As mentioned before, Manus is sure that Sarah’s thoughts are and have always been of value. So, he states: “Soon you’ll be telling me all the secrets that have been in that head of yours for all these years” (3). Ironically, this is already foreshadowing the crucial role that Sarah will play in Translations’ tragic outcome. She then is able to express herself sufficiently to tell Manus the secret about Maire’s and Yolland’s relationship. Manus is heartbroken and therefore leaves Baile Beag - and, in doing so, also Sarah.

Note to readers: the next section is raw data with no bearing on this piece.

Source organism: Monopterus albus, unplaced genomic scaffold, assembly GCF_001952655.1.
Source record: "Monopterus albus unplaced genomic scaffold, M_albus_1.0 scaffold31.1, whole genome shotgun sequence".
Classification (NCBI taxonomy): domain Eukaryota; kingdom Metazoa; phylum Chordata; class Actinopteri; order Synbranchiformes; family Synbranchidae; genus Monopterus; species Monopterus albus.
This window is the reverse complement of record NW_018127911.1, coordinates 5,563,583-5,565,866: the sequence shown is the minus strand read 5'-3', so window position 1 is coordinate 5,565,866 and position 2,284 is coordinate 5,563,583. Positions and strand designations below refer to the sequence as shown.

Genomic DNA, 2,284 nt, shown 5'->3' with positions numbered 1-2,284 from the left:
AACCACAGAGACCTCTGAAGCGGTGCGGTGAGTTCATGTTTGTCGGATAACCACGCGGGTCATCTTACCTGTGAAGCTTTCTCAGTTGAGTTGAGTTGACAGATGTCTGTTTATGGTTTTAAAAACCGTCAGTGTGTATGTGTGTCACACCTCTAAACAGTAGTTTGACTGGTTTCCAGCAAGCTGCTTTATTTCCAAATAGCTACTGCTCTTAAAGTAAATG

How important Manus really is to Sarah and how sore letting him go must be for her, can be examined easily due to the development of her speech impediment, which obviously depends strongly on her relationship with Manus. As it must be noticed at the beginning of the play, he is extremely caring and considerate towards her, teaches her patiently and ardently, kisses and hugs her. Sarah obviously enjoys this and feels comforted and secure when Manus is around. This allows her to enhance her verbal utterances a lot. Initially, she is only able to introduce herself by saying “My name is Sarah” (3). Throughout the play, however, she seems to have developed her speech quite successfully. On the one hand, the reader can assume that she has told Manus about Maire and Yolland kissing; on the other hand, she is even able to introduce herself in a much more elaborate way when she is talking to Manus for the last time. Here she can introduce herself not only by stating her full name, but also by telling where she comes from. Moreover, when Manus asks her to pass on a message to people from Inis Meadhon, she can even react spontaneously and assures him: “I will” (71). This promise implies that at this point she must even feel confident to be able to talk to strangers.